A fire pit often creates a wonderful atmosphere for great conversation and relaxation. There is something special about getting outside and sitting around the flames. While a fire pit can produce many hours of enjoyment, the ashes left behind can often be a nuisance. They are messy and often abundant if you are a regular around the fire pit. People often wonder what to do with ashes from a fire pit once they start piling up.
Disposing of Ashes
- Make sure the ashes are completely cool before attempting to dispose of the ashes. Wait a day since the last fire before removing the ashes to err on the side of caution.
- Working as if the ashes are potentially hot, use an ash shovel to scoop up the debris. Consider wearing gloves as this step is often messy.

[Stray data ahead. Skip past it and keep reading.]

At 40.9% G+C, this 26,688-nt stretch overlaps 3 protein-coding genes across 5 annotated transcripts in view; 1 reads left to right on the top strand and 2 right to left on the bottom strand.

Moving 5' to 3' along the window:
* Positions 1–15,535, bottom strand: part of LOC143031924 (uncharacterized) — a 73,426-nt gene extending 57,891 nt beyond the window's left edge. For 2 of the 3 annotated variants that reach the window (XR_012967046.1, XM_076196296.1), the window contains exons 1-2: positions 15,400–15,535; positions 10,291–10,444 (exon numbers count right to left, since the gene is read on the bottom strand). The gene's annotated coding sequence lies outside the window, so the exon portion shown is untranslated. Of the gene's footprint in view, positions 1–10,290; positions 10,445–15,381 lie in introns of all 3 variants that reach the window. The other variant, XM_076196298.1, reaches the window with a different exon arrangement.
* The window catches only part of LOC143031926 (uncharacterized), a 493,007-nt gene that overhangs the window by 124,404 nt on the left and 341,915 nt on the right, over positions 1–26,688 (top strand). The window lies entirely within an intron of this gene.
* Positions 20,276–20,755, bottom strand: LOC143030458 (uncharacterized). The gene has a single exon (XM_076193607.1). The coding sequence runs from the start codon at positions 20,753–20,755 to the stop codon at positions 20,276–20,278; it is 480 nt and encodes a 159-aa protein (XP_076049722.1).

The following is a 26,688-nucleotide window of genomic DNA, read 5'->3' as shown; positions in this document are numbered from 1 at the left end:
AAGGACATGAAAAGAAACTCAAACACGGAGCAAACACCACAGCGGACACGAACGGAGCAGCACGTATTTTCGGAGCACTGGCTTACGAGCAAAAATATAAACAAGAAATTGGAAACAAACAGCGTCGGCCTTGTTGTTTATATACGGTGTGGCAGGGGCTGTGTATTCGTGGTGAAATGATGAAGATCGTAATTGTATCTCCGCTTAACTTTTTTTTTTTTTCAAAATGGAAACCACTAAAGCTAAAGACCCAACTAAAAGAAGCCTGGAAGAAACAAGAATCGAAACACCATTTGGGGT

- Place the ashes in a metal bucket such as the one pictured below. This eliminates the risks of fire in the event there is still hot ash lingering around.
- Wet the ashes in the bucket with your garden hose.
- Wait 4 days before discarding your ashes in the trash.
Fire Pit Ashes as Fertilizer
Instead of tossing your ashes to the curbside, you may consider them for use as a fertilizer. Wood ash is great for providing nutrients to your lawn and garden. It acts like a fertilizer by adding potassium, phosphates, and other beneficial minerals to the soil. However, Iowa State University cautions that wood ash can potentially harm your lawn or garden because it increase the pH (alkalinity) of the soil. If your soil already has a high pH, increasing the pH even more may do harm to your lawn or plants. Complete a soil test before you add ash to your lawn or garden. Do not add it if the current pH is over 7.0 as advised by Oregon State University. They also advise to apply a maximum of 15 pounds per 1,000 square feet of lawn.